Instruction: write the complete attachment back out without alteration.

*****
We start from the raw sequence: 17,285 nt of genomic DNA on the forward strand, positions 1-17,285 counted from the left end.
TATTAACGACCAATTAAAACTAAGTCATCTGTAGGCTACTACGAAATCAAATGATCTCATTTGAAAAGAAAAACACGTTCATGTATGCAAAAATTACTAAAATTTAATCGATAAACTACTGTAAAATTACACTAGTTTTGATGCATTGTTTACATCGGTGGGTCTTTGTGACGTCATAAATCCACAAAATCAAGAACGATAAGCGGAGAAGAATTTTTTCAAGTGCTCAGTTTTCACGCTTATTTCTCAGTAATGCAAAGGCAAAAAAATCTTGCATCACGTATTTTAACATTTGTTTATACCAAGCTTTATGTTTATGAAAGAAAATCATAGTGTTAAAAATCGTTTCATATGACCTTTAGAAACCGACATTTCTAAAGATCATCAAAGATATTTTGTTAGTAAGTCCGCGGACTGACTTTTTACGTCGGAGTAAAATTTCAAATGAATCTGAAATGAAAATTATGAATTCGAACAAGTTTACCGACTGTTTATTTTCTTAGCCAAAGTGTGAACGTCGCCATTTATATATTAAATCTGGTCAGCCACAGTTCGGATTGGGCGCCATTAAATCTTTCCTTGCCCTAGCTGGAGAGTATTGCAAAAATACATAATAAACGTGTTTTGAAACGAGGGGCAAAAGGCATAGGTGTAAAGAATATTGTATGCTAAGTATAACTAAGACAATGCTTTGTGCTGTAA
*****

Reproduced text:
We start from the raw sequence: 17,285 nt of genomic DNA on the forward strand, positions 1-17,285 counted from the left end.
TATTAACGACCAATTAAAACTAAGTCATCTGTAGGCTACTACGAAATCAAATGATCTCATTTGAAAAGAAAAACACGTTCATGTATGCAAAAATTACTAAAATTTAATCGATAAACTACTGTAAAATTACACTAGTTTTGATGCATTGTTTACATCGGTGGGTCTTTGTGACGTCATAAATCCACAAAATCAAGAACGATAAGCGGAGAAGAATTTTTTCAAGTGCTCAGTTTTCACGCTTATTTCTCAGTAATGCAAAGGCAAAAAAATCTTGCATCACGTATTTTAACATTTGTTTATACCAAGCTTTATGTTTATGAAAGAAAATCATAGTGTTAAAAATCGTTTCATATGACCTTTAGAAACCGACATTTCTAAAGATCATCAAAGATATTTTGTTAGTAAGTCCGCGGACTGACTTTTTACGTCGGAGTAAAATTTCAAATGAATCTGAAATGAAAATTATGAATTCGAACAAGTTTACCGACTGTTTATTTTCTTAGCCAAAGTGTGAACGTCGCCATTTATATATTAAATCTGGTCAGCCACAGTTCGGATTGGGCGCCATTAAATCTTTCCTTGCCCTAGCTGGAGAGTATTGCAAAAATACATAATAAACGTGTTTTGAAACGAGGGGCAAAAGGCATAGGTGTAAAGAATATTGTATGCTAAGTATAACTAAGACAATGCTTTGTGCTGTAA